One of Oppenheimer’s key sources is Dan Leger, one of two Jewish congregants injured in the attack (along with six police officers). Leger — a 70-year-old hospice nurse who was a convert to Judaism and a member of the politically engaged Dor Hadash congregation – lost one of his closest friends, the family doctor Jerry Rabinowitz, that day. Critically injured, Leger fought his way back to health.

Oppenheimer documents a range of reactions to the tragedy – from small gestures, like the distribution of warm challah and the creation of a memorable graphic design, to significant fundraising campaigns. He describes the zeal of Greg Zanis, who drove thousands of miles distributing homemade crosses at the scene of major tragedies. (For the Tree of Life massacre, Zanis affixed Stars of David to the crosses.) Oppenheimer also introduces us to Eric Lidji, a local archivist charged with collecting commemorative artifacts, such as those crosses.

Many of Oppenheimer’s characters are rabbis. The Orthodox rabbi Daniel Wasserman dispatches his Pittsburgh congregants to serve as “guards of the dead,” ensuring that, before burial, corpses are never left alone. Tree of Light Rabbi Jeffrey Myers pleads, on Rosh Hashanah, for his congregants to sustain their synagogue activity beyond the High Holidays. Oppenheimer also describes possible rabbinical missteps: seemingly incessant media appearances by the Tree of Life’s divisive former rabbi, Chuck Diamond, and New Light Rabbi Jonathan Perlman’s mention of gun control – too political for some — at an anniversary commemoration.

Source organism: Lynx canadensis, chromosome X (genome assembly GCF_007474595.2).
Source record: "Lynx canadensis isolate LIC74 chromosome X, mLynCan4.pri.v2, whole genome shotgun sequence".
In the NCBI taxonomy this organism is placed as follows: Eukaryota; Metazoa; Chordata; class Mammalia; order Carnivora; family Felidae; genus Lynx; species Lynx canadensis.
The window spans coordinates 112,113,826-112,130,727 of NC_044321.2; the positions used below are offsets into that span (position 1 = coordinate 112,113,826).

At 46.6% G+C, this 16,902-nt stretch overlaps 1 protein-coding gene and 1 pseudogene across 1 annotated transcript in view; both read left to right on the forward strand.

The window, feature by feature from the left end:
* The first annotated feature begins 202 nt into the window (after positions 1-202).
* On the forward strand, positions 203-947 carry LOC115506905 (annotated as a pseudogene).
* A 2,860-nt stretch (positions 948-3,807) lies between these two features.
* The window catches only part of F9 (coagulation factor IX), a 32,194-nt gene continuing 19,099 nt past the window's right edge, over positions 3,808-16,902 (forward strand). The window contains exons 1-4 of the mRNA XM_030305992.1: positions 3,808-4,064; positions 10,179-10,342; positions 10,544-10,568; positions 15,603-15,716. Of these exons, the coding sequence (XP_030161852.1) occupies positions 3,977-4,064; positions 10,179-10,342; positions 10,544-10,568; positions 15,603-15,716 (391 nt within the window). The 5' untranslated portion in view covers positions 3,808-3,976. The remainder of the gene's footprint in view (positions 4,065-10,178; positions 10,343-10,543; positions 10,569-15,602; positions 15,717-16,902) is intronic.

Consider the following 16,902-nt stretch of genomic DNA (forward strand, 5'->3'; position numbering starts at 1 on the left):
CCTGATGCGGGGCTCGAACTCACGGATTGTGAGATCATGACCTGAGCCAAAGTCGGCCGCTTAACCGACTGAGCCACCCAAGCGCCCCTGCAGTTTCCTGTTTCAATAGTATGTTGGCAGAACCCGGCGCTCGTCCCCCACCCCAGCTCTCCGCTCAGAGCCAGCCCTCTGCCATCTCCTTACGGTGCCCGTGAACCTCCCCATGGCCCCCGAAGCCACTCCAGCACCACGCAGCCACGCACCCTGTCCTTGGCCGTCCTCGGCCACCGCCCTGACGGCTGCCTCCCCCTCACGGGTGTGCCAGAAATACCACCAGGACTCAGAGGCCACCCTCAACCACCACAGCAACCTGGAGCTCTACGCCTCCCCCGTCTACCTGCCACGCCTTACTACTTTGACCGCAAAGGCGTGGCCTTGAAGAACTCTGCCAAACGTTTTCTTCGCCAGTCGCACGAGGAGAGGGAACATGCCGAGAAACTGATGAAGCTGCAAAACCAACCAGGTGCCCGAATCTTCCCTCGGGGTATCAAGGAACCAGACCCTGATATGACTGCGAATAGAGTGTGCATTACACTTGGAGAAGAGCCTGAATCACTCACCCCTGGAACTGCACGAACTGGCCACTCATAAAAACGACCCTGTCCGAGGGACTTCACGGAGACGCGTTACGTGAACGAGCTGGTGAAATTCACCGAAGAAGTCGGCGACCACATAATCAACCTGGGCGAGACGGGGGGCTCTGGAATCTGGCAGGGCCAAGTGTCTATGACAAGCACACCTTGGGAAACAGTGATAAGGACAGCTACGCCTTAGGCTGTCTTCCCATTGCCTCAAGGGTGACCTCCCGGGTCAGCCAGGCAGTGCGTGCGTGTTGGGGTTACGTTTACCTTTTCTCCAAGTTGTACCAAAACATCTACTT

Oppenheimer acknowledges the Pulitzer Prize-winning reporting of the Pittsburgh Post-Gazette — in particular, the decision by its then-executive editor, David Shribman, to use the Hebrew lettering of the Kaddish, or mourner’s prayer, as a banner headline over a funeral image. But he decries some national coverage of the massacre for recycling inaccurate information, including the notion that only the Tree of Life congregation was hit in the massacre. (That mistake led to philanthropic funds being overwhelmingly directed to that single congregation.)

In the responses of both Squirrel Hill residents and outsiders, Oppenheimer sees mostly caring and generosity – with notable exceptions. He is skeptical of the impact of a “medical clown” from Israel and scathing about the attempt of Orthodox Jews from New York to usurp ritual body washing ceremonies. In general, he suggests that “trauma tourists” did more to burden than to support the Jews of Squirrel Hill, who were best suited to care for their own.

Oppenheimer’s dense reporting concentrates on the year following the massacre. But any ending is, of course, merely a literary contrivance. The Bowers trial, when it finally happens, will no doubt reopen the community’s wounds. The architect Daniel Libeskind’s planned reconstruction of the Tree of Life building, including new commemorative spaces, may, in turn, promote healing. Or more controversy. For the foreseeable future, Squirrel Hill’s story – of grief, trauma and resilience – will continue.

Julia M. Klein, the Forward’s contributing book critic, has been a two-time finalist for the National Book Critics Circle’s Nona Balakian Citation for Excellence in Reviewing. Follow her on Twitter @JuliaMKlein